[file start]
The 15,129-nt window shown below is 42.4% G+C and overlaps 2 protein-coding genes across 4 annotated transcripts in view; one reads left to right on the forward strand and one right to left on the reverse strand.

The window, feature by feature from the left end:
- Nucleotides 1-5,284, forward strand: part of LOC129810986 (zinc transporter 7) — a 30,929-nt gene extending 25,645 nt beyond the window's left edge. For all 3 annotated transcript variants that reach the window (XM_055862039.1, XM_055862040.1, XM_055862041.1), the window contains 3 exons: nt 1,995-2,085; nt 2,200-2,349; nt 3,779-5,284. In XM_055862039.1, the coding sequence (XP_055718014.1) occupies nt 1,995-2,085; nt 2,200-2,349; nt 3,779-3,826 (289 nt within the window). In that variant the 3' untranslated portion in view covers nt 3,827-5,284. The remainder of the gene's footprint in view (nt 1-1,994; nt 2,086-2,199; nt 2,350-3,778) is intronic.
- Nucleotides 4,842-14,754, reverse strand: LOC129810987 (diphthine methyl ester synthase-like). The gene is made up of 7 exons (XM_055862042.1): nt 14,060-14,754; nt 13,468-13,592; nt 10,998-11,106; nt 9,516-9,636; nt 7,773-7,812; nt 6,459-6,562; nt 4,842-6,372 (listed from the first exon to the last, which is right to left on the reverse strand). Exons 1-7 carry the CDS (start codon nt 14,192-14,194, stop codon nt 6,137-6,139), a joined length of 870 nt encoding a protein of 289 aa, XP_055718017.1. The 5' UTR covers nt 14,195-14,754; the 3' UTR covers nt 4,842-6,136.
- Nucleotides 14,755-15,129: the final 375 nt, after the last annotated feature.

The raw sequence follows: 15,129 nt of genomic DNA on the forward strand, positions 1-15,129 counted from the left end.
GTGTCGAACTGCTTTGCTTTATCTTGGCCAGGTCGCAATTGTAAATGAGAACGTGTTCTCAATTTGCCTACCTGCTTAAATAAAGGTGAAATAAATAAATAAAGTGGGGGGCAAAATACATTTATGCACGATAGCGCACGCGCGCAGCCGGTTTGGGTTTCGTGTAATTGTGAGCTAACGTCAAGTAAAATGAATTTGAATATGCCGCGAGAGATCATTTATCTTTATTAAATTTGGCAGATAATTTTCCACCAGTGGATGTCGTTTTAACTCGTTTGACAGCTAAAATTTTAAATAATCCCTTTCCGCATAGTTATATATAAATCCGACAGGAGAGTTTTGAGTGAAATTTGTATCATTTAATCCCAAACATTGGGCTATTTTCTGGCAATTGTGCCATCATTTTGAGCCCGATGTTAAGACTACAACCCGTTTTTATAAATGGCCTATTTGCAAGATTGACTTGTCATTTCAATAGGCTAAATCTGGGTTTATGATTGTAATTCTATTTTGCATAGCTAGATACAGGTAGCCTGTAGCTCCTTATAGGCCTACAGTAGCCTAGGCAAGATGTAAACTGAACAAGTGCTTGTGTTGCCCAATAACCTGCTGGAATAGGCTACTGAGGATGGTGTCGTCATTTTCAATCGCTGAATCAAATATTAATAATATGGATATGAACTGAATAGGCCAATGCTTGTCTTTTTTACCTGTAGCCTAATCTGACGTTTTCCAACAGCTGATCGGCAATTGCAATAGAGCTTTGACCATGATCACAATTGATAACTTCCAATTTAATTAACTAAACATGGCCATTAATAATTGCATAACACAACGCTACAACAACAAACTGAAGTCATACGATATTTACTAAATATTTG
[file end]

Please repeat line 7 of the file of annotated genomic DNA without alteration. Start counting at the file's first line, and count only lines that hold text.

GTGTCGAACTGCTTTGCTTTATCTTGGCCAGGTCGCAATTGTAAATGAGAACGTGTTCTCAATTTGCCTACCTGCTTAAATAAAGGTGAAATAAATAAATAAAGTGGGGGGCAAAATACATTTATGCACGATAGCGCACGCGCGCAGCCGGTTTGGGTTTCGTGTAATTGTGAGCTAACGTCAAGTAAAATGAATTTGAATATGCCGCGAGAGATCATTTATCTTTATTAAATTTGGCAGATAATTTTCCACCAGTGGATGTCGTTTTAACTCGTTTGACAGCTAAAATTTTAAATAATCCCTTTCCGCATAGTTATATATAAATCCGACAGGAGAGTTTTGAGTGAAATTTGTATCATTTAATCCCAAACATTGGGCTATTTTCTGGCAATTGTGCCATCATTTTGAGCCCGATGTTAAGACTACAACCCGTTTTTATAAATGGCCTATTTGCAAGATTGACTTGTCATTTCAATAGGCTAAATCTGGGTTTATGATTGTAATTCTATTTTGCATAGCTAGATACAGGTAGCCTGTAGCTCCTTATAGGCCTACAGTAGCCTAGGCAAGATGTAAACTGAACAAGTGCTTGTGTTGCCCAATAACCTGCTGGAATAGGCTACTGAGGATGGTGTCGTCATTTTCAATCGCTGAATCAAATATTAATAATATGGATATGAACTGAATAGGCCAATGCTTGTCTTTTTTACCTGTAGCCTAATCTGACGTTTTCCAACAGCTGATCGGCAATTGCAATAGAGCTTTGACCATGATCACAATTGATAACTTCCAATTTAATTAACTAAACATGGCCATTAATAATTGCATAACACAACGCTACAACAACAAACTGAAGTCATACGATATTTACTAAATATTTG